In this case, the file converter will read landmarks and CS to write two blocks of data for TNT. One block will contain the average values of centroid size. The second block will contain the landmarks. More below in the section "Output data files".

The following contains landmark data in row format, with eight points after a Procrustes superposition.

<input.txt>
-0.417667 0.245384 0.0148225 0.245394 0.402483 0.168824 0.304739 0.0460361 0.126001 -0.0795119 -0.0471027 -0.214345 -0.244854 -0.208623 -0.410425 -0.0245412 738.168
etc

In some morphometric tools, (for example CoordGen8), the data file with the superimposed configurations contains specimen labels following CS, at the end of each row. These labels are commonly placed after the percent sign %.

<input.txt>
-0.417667 0.245384 0.0148225 0.245394 0.402483 0.168824 0.304739 0.0460361 0.126001 -0.0795119 -0.0471027 -0.214345 -0.244854 -0.208623 -0.410425 -0.0245412 738.168 % Ibarra et al 1785 efan.jpg 4
etc


In this case, the file converter will not process all text after the % sign.

 
 

Membership list
Statistical morphometric programs, such as IMP, read membership lists using one number as label in each row. You can use the same membership list for this Java file converter.


The following example is the usual membership list file used for programs in the IMP series. In this case the “membership list” contains three labels for 15 configurations:

1
1
1
2
2
2
2
3
3
3
3
3
3
3
3

Also you can prepare a membership list more suited for TNT use, which instead of numbers, may contain names for each terminal in your tree search analysis.


The following is an example of a membership list with 3 species names used as “labels” for a data set with 15 configurations:

species1
species1
species1
species2
species2
species2
species2
species3
species3
species3
species3
species3
species3
species3
species3

In either case, numbers or text, the file with the membership list must be named as <filename.txt>.

 
 

Output data files

This file converter will write 2D coordinates in the format required by TNT.
The output file will contain in each row the “label” (taken from the “membership list”), a space, the “x” coordinate of each landmark, separated by a comma, followed by the “y” coordinate, with a space between each landmark.

If you provide coordinates in the tps format as <input.tps>, the file converter will take the x,y values, calculate the x,y average values for groups as defined by labels in the membership list, and save labeled rows in the TNT format, with the following TNT command lines at the beginning of the output file:

xread
numberC numberT
&   [  landmark  2d ]

 

label1 x,y x,y etc (average x, y values)
label2 x,y x,y etc (average x,y values)
….etc
labelT x,y x,y etc (average x,y values)
;
proc/;

where
“numberC” is the number of characters, configurations in this case, which will be “1”,
“numberT” is the number of terminals, identified with labels for each data row, usually the species name.

Using the files provided as examples, the following command line:

>java jt4tnt -i 8configs.tps -o twospecies.tnt -m 8labels2spp.txt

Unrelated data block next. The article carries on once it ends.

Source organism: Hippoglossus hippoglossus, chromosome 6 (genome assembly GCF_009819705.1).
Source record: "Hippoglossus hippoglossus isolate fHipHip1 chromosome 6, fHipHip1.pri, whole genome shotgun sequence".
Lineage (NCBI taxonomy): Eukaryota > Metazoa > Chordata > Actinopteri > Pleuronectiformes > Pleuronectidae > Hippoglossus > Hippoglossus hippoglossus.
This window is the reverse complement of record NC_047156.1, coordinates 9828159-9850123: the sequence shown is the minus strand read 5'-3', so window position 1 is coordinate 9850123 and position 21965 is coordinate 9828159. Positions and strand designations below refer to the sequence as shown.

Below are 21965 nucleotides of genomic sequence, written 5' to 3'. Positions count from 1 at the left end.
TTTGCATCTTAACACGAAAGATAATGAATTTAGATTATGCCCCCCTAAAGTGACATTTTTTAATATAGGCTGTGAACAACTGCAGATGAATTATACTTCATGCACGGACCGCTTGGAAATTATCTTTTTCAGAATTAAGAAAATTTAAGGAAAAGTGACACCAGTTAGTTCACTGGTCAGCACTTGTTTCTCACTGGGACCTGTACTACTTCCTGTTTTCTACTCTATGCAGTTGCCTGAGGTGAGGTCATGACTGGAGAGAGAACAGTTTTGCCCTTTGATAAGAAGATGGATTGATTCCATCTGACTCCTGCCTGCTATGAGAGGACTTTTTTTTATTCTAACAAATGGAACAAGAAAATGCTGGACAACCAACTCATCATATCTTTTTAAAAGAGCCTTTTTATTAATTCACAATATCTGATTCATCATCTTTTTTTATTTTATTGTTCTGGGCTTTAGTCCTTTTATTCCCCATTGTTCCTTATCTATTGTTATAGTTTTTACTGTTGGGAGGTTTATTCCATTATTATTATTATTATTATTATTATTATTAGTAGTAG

will write a file named twospecies.tnt that will look like this:

---------------------

xread

1 2

& [ landmark 2d ]

species1 1629.75,557 1504.75,492.5 1377.5,469 1248,447.5 1116.75,453.25 985.25,468.5 855,485 723.25,494 589,529.75 452.75,571 320.5,596.75 189,627.25 316.25,654 448.75,640.5 578.25,650.5 701.75,723.25 828.25,767.5 955.75,808 1082.75,854.75 1210.75,887.25 1340,892 1469.5,889.5 1604.75,850.75 828,256.25 971.5,253.5

species2 1636.25,557.75 1511.75,497 1382.5,468.75 1253.75,455.5 1123.25,459.25 991.25,474.25 859.5,489.5 727.5,499.25 594.75,535.5 461.5,578.25 327,603.75 194.5,630.75 323.75,648.25 454,645.5 584.75,652.5 709,724 836,768.25 963.5,810 1090.25,859 1219,888.25 1348.75,893.25 1479.25,887.75 1613.75,844.25 684.75,227.75 827.5,225.25

;

proc/;

---------------------

If you provide landmarks and CS values in row format as <input.txt>, the file converter will do the landmark averages, but additionally, it will take the last value in the input file and save the CS average values as a separate data block in the same output file, each line starting with the same label, a space, and the CS value.


In this case the output file for TNT will start with the TNT command “nstates cont” required for the analysis of CS as a continuous character. The second command is "xread". Then, a couple of numbers for characters and terminals. The first value will be a “2”, indicating two characters in the data matrix (CS and one configuration).

Example:

nstates cont;
xread
2 2


& [Cont]

species1 163.99
species2 44.006

& [ landmark 2d ]

species1 -0.282732, 0 -0.407714, 0.550193 -0.0137207, 0.749018 0.35604, 0.607499 0.348126,0
species2 -0.267554, 0 -0.457277, 0.51781 0.0129517, 0.666652 0.420655, 0.641745 0.291224,0
;
proc/;

where
“numberC” is the number of characters, 2 in this case, one character is CS, and the second character is the shape configuration,
“numberT” is the number of terminals, identified with labels for each data row, usually, the species name.

 
     
 

IF YOU HAVE MULTIPLE SHAPE CHARACTERS,

YOU WILL NEED TO INPUT FILES TO CONVERT ONE BY ONE